Putin, Aliyev hold talks on Nagorno-Karabakh ceasefire control


Putin and Aliyev expressed hope that the centre’s efforts will contribute to the further stabilisation of the situation around Nagorno-Karabakh…reports Asian Lite News

Russian President Vladimir Putin and his Azerbaijani counterpart Ilham Aliyev discussed the ongoing efforts to secure the ceasefire in the Nagorno-Karabakh region recently freed from armed conflict, the Kremlin said.

During a phone call on Saturday, the Presidents welcomed the launch of the joint Russian-Turkish centre “for monitoring the ceasefire and any military activities in the conflict zone”, Xinhua news agency quoted he Kremlin as saying in a statement.

Putin and Aliyev expressed hope that the centre’s efforts will contribute to the further stabilisation of the situation around Nagorno-Karabakh and the proper observance of the agreement reached by the two Presidents and the Prime Minister of Armenia in November 2020.

“The two leaders also discussed some issues of Russian-Azerbaijani bilateral cooperation,” the Kremlin statement added.

The joint Turkish-Russian observation centre began operations on Saturday.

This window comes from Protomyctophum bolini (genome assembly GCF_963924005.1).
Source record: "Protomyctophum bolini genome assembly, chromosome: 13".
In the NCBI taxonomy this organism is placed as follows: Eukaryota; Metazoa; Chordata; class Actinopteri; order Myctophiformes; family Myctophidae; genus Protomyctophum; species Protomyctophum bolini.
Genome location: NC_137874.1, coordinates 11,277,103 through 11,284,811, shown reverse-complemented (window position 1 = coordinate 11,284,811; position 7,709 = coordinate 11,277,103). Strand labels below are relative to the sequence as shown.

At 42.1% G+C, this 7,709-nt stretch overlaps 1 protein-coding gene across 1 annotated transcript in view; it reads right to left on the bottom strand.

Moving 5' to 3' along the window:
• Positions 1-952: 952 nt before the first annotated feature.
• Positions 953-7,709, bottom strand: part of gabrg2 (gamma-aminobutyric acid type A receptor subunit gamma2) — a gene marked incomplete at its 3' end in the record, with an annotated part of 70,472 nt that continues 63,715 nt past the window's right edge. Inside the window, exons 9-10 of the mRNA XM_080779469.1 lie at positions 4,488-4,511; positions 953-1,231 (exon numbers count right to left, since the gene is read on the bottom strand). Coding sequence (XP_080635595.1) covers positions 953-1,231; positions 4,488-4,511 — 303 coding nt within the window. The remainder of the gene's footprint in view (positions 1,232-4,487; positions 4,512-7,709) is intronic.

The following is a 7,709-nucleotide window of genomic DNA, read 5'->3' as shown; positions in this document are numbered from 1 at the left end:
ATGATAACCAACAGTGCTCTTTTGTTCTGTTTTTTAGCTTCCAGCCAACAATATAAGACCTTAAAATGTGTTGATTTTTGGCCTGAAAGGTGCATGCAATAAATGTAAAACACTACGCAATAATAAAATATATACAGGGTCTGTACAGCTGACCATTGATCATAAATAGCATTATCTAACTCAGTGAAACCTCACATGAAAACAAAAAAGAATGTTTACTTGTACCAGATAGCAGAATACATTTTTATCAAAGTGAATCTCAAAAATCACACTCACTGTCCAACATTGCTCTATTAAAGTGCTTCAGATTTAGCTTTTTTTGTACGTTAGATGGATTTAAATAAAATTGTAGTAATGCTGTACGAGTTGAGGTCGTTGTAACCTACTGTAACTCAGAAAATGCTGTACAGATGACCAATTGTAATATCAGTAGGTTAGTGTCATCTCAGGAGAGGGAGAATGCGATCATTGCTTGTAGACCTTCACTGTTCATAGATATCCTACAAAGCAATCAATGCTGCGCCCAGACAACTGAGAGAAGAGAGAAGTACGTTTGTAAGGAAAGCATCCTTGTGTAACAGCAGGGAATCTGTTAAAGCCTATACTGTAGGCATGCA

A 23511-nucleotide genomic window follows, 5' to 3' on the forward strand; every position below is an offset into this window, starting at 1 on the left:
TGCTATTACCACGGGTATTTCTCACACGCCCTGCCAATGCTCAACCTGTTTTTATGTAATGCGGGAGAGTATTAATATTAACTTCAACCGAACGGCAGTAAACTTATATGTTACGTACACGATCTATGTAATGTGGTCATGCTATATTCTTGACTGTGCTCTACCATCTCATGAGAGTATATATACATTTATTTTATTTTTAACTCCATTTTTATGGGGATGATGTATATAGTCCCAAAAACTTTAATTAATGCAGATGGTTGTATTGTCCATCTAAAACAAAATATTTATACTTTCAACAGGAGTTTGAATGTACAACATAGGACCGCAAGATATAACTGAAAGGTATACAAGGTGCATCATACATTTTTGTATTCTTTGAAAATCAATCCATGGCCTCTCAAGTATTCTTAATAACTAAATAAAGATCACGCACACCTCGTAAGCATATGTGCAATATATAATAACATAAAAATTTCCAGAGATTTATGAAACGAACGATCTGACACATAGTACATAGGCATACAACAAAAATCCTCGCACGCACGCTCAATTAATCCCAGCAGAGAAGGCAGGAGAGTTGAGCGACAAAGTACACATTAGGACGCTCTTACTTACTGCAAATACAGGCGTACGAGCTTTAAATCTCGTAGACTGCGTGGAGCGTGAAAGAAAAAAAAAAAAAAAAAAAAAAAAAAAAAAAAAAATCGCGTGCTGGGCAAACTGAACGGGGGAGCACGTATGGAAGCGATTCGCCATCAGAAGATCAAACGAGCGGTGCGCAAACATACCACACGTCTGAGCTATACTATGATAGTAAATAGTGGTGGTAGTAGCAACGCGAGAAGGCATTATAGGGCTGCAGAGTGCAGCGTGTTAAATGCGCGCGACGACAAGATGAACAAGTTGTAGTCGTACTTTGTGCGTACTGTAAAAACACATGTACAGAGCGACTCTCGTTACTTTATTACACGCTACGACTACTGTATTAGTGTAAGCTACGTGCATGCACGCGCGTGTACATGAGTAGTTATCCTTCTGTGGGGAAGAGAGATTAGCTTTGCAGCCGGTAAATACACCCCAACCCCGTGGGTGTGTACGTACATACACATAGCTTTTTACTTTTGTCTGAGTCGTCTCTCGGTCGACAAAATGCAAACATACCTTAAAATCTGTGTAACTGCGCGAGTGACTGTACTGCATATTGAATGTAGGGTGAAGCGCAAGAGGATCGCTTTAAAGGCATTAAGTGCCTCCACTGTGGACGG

According to Turkish Defence Minister Hulusi Akar, one general from Ankara and 38 military personnel will work at the centre as part of efforts to “monitor and inspect” the ceasefire.

In November 2020, the Turkish Parliament had approved a motion for the deployment of troops in Nagorno-Karabakh for one year as part of an accord between Ankara and Moscow.

Aliyev had announced earlier that the Joint Turkish-Russian Centre will be in Aghdam, a district in Nagorno-Karabakh that was handed over to the Azerbaijani military on November 20, 2020 as a condition of the truce.

On November 10, 2020, Armenia and Azerbaijan ended a 44-day conflict in the region claimed the two countries after a ceasefire was reached under the mediation of Russia.

Three earlier ceasefires — two brokered by Russia (October 10, 17, 2020) and one by the US (October 26, 2020) — collapsed after Armenia and Azerbaijan traded accusations and attacks.

A new round of armed conflict broke out on September 27, 2020, along the contact line of the disputed Nagorno-Karabakh region, which is internationally recognised as part of Azerbaijan but mostly governed by the Republic of Artsakh, a de facto independent state with an Armenian ethnic majority.

Armenia and Azerbaijan went to war over the region in 1988-94, eventually declaring a ceasefire.

However, a settlement was never reached.

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